Small Gifts

And just like that, a bad day has become a good day. He unfolds the bill. He looks at Abe Lincoln’s stoic face. Even old Abe seems happy about this particular holiday blessing.

Birmingham, Alabama—the 1970’s. The hairstyles are ridiculous. Fashions are even worse. It’s Christmastime in the Magic City.

Early evening. A young couple arrives in town to visit family. They are working-class poor. He is overworked and underpaid. She is too.

Still, things are looking up. Even though it’s hard making make ends meet, they have each other.

It hasn’t been a great day. But it’s going to be. They just coasted into a Magic City on magic gasoline fumes. They have enough magic cash for the return-trip home, but that’s about all the magic they have left.

They wander into Bruno’s supermarket. They are shopping on a shoestring budget.

The music overhead is Bing Crosby. “Silver Bells” is the tune.

She pushes a cart. He follows. They are only buying necessities. No fancy stuff.

He listens to the music on the intercom. He lets his mind wander while Bing sings:

“Strings of street lights,
“Even stop lights,
“Blinkin’ red and bright green,
“As the shoppers rush home with their treasures…”

He sees something that interrupts his daydream. It’s a five-dollar bill, lying in the aisle. Crumpled. Nobody is around. He looks both ways.

He bends to pick it up. This is the ‘70’s, five bucks can do a lot. It can buy six gallons of gas, or canned goods for a few suppers.

“Honey look!” he says.

And just like that, a bad day has become a good day. He unfolds the bill. He looks at Abe Lincoln’s stoic face. Even old Abe seems happy about this particular holiday blessing.

“Wow,” she says. “Aren’t you lucky?”

Luck isn’t the word. It’s a blessing from On High. Magic, even. It’s a sign that things are going to get better. That’s what it is.

But it’s short lived. Something’s wrong. There’s a pang in his stomach. He can’t keep this five dollars. He doesn’t know why. It just doesn’t feel right. So he takes the money to the store manager, even though he’d rather not.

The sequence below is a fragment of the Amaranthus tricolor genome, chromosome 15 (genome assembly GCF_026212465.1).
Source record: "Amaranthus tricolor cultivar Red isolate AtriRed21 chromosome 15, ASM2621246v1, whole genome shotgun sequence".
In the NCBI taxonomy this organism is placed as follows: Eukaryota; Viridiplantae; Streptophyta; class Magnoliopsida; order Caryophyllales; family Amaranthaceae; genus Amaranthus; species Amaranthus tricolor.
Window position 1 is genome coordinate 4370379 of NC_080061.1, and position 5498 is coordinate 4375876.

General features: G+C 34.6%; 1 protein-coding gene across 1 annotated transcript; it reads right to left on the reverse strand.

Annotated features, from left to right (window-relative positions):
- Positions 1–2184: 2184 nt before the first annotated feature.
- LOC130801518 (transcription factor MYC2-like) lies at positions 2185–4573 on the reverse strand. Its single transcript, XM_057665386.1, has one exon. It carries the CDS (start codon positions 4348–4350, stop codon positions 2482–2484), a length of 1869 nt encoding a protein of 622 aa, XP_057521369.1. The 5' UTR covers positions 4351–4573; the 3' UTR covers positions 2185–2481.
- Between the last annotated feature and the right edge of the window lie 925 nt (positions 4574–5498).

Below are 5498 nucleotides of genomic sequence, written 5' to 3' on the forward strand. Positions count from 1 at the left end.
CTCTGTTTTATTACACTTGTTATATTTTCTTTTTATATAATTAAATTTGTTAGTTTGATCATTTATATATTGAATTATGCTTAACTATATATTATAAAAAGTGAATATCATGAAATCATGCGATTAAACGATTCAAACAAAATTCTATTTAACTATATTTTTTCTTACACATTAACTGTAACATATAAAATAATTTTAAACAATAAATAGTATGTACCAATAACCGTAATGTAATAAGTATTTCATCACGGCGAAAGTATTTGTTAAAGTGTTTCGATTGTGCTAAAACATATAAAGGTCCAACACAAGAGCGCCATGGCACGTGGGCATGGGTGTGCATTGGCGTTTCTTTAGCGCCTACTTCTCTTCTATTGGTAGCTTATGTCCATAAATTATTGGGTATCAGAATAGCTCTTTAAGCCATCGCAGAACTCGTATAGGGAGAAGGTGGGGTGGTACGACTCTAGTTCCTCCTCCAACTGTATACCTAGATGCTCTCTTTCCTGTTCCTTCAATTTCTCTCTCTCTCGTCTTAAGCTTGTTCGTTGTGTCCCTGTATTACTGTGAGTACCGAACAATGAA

“I found this on aisle twelve,” he says. “Maybe someone lost it.”

The manager thanks him.

The couple checks out. Their cashier is wearing a Santa hat, punching buttons on the register. She’s about as cheery as a bucket of room-temperature coleslaw.

Bing sings:

“City sidewalks, busy sidewalks,
“Dressed in holiday style,
“In the air there’s a feeling of Christmas…”

The cashier places the items into paper bags.

The young couple nearly empties their wallets to pay the bill.

“Merry Christmas,” the man says to the cashier.

“If you say so,” the cashier says.

His wife rolls the cart toward the door. He is noticing how lovely she looks tonight. If it weren’t for the low balance in their bank account, nobody would know the difference between this woman and royalty.

They are about to exit when they hear hurried footsteps behind them.

“Sir!” a voice yells. “Wait!”

It is the manager. He is accompanied by a young black boy. They are jogging after the couple.

“This kid wants to thank you,” the manager explains.

“Thank me?”

Then boy starts to cry. “My mama sent me to the store for bread and milk, and I lost the money she give me.

“I thought we was gonna hafta skip dinner again, and I was gonna be in trouble. I looked everywhere for that five bucks.”

The boy wipes his eyes with his sleeve, then shoots his hand outward. “Thank you, sir,” the boy tells the man. “And merry Christmas.”

They embrace. They part ways. The couple leaves the supermarket. Before they crawl into their car, the man looks into the night sky.

He could’ve kept that money. But he didn’t. He wonders why this is. What made him do it?

Maybe there is something up there in that sky. Something big, just beyond the stars. Maybe it’s in the trees, the ground, the air, and on aisle twelve.

Maybe it’s in everything. Inside young couples, little boys, grumpy clerks in Santa hats, and store managers. Perhaps it’s bigger than the Milky Way, but so small you might miss it.

A handshake, a hug, or five bucks. Something found in department stores, beer joints, sanctuaries, beneath bridges, on city busses, or baseball games. In the YWCA Family Violence Center, the nursing homes, the prisons, or Children’s hospital.

I don’t know what you call it. I don’t care what you call it. It’s magnificent. It’s real. It’s what the twenty-fifth of December is all about.

And there’s plenty of it here in the Magic City.

21 comments

  1. Jim Keith - November 30, 2018 6:48 am